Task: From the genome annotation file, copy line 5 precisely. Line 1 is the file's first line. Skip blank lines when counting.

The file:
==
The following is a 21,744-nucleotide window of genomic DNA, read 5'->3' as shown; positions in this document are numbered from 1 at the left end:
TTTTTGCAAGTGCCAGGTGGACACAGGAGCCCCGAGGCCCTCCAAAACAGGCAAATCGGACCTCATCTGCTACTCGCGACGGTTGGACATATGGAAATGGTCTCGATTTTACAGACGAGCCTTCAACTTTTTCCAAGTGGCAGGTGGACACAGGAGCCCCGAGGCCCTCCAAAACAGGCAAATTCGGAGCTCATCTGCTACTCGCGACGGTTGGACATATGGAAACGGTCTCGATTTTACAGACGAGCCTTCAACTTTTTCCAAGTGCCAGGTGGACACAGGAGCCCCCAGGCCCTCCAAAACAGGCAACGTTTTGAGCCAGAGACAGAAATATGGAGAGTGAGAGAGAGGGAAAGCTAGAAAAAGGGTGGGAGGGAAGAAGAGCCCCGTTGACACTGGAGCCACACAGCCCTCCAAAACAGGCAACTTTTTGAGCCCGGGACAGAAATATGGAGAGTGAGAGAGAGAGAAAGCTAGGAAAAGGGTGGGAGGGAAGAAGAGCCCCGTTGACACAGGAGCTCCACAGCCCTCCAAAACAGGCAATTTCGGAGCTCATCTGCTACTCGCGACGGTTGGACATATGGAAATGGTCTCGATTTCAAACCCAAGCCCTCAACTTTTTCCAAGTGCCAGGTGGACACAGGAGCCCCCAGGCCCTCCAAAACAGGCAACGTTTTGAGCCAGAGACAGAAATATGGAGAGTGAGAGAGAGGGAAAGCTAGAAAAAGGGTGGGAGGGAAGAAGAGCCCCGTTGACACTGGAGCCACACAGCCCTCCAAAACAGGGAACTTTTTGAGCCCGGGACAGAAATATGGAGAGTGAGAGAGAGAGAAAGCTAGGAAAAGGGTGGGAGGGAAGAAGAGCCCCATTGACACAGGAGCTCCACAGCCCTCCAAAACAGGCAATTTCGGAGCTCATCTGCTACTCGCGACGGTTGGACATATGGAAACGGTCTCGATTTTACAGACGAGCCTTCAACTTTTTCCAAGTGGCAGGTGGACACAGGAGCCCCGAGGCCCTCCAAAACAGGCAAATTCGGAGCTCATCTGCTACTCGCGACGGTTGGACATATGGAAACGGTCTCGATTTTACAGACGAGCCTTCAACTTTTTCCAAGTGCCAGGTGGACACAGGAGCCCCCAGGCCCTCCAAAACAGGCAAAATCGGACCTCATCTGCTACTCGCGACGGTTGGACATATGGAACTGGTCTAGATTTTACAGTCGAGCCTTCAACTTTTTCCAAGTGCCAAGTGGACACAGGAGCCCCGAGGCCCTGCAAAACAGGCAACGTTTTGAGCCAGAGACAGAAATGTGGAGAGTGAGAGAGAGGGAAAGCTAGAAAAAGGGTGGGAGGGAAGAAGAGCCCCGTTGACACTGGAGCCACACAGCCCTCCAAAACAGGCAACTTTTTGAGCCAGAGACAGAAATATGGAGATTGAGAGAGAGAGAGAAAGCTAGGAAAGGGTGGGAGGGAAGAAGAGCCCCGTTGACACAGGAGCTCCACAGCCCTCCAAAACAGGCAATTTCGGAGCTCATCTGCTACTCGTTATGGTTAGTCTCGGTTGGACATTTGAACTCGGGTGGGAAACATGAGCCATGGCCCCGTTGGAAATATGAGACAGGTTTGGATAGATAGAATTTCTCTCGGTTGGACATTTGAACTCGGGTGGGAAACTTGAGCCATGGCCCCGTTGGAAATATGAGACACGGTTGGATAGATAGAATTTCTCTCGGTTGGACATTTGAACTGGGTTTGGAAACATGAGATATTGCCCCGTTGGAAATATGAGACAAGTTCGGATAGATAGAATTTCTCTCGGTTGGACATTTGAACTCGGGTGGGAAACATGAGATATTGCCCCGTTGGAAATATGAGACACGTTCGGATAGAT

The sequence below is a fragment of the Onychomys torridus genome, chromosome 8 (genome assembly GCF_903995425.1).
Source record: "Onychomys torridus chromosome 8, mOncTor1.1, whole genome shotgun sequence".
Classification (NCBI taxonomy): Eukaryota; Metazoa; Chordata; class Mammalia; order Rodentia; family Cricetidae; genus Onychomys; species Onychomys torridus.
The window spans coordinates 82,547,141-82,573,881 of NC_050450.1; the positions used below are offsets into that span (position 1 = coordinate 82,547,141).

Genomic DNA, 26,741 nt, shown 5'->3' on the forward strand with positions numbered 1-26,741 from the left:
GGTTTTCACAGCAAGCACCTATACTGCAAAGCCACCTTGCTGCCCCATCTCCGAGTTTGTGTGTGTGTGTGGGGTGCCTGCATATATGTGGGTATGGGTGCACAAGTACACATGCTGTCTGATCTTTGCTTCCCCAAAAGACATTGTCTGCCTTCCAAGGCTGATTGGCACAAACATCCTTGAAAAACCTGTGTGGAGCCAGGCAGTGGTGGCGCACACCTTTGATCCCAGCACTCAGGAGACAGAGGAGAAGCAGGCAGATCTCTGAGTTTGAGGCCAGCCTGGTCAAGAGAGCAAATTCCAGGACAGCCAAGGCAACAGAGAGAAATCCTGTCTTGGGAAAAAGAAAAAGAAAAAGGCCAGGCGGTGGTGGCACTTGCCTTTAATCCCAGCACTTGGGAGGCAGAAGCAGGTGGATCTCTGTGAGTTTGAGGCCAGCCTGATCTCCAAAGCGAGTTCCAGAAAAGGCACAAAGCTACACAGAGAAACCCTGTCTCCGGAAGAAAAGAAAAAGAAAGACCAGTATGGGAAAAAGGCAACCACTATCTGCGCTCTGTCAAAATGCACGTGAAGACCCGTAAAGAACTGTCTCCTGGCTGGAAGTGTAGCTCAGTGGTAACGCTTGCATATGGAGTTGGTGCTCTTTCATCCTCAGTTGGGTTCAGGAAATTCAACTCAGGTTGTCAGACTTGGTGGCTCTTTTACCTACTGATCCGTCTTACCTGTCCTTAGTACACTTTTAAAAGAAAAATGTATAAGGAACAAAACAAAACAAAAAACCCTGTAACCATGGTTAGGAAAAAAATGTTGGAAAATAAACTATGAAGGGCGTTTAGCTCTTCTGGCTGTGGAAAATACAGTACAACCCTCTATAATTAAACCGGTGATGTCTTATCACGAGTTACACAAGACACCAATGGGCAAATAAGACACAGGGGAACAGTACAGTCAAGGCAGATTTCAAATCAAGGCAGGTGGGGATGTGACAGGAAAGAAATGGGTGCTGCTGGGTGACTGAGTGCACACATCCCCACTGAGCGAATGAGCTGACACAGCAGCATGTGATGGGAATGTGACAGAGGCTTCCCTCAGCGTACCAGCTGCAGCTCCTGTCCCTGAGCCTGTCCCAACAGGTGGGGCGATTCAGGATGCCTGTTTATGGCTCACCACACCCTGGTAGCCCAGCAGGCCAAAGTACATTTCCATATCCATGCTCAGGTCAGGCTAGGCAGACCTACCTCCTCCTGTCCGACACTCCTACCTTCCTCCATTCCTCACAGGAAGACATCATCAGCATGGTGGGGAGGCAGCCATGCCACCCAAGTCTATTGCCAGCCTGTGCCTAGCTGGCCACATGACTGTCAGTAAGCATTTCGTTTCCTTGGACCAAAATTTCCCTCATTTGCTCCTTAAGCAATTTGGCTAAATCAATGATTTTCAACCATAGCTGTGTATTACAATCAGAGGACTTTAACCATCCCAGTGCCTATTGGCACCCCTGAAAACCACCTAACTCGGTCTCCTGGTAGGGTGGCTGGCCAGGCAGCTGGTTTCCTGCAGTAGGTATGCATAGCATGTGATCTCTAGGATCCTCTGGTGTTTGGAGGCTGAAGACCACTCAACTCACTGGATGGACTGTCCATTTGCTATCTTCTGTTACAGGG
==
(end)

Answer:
Classification (NCBI taxonomy): Eukaryota; Metazoa; Chordata; class Mammalia; order Rodentia; family Cricetidae; genus Onychomys; species Onychomys torridus.